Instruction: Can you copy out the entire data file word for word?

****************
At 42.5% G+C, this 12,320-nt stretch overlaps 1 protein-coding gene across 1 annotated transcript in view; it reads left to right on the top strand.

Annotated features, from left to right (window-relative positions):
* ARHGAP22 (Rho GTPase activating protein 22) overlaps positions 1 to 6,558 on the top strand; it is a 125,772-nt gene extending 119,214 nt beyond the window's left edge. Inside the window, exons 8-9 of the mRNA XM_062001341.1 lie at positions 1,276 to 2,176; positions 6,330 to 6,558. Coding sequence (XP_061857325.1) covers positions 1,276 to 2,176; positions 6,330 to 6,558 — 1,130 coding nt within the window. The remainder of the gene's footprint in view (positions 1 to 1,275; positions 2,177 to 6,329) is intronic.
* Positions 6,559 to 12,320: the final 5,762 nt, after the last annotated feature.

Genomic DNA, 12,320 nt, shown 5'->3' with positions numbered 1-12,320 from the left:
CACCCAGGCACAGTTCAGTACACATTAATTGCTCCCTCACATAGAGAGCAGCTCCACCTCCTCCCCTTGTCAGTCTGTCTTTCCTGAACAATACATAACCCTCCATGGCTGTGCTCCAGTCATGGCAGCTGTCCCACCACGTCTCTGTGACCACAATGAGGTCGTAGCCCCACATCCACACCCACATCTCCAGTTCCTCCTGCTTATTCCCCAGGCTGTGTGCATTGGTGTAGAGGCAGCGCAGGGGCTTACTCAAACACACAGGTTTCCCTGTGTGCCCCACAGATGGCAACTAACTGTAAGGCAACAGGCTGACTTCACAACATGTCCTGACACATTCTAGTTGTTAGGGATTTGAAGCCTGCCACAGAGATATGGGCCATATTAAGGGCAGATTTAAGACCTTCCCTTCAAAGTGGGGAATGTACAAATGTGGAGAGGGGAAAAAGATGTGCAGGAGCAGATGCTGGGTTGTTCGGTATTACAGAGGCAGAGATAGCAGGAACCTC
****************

At 42.5% G+C, this 12,320-nt stretch overlaps 1 protein-coding gene across 1 annotated transcript in view; it reads left to right on the top strand.

Annotated features, from left to right (window-relative positions):
* ARHGAP22 (Rho GTPase activating protein 22) overlaps positions 1 to 6,558 on the top strand; it is a 125,772-nt gene extending 119,214 nt beyond the window's left edge. Inside the window, exons 8-9 of the mRNA XM_062001341.1 lie at positions 1,276 to 2,176; positions 6,330 to 6,558. Coding sequence (XP_061857325.1) covers positions 1,276 to 2,176; positions 6,330 to 6,558 — 1,130 coding nt within the window. The remainder of the gene's footprint in view (positions 1 to 1,275; positions 2,177 to 6,329) is intronic.
* Positions 6,559 to 12,320: the final 5,762 nt, after the last annotated feature.

Genomic DNA, 12,320 nt, shown 5'->3' with positions numbered 1-12,320 from the left:
CACCCAGGCACAGTTCAGTACACATTAATTGCTCCCTCACATAGAGAGCAGCTCCACCTCCTCCCCTTGTCAGTCTGTCTTTCCTGAACAATACATAACCCTCCATGGCTGTGCTCCAGTCATGGCAGCTGTCCCACCACGTCTCTGTGACCACAATGAGGTCGTAGCCCCACATCCACACCCACATCTCCAGTTCCTCCTGCTTATTCCCCAGGCTGTGTGCATTGGTGTAGAGGCAGCGCAGGGGCTTACTCAAACACACAGGTTTCCCTGTGTGCCCCACAGATGGCAACTAACTGTAAGGCAACAGGCTGACTTCACAACATGTCCTGACACATTCTAGTTGTTAGGGATTTGAAGCCTGCCACAGAGATATGGGCCATATTAAGGGCAGATTTAAGACCTTCCCTTCAAAGTGGGGAATGTACAAATGTGGAGAGGGGAAAAAGATGTGCAGGAGCAGATGCTGGGTTGTTCGGTATTACAGAGGCAGAGATAGCAGGAACCTC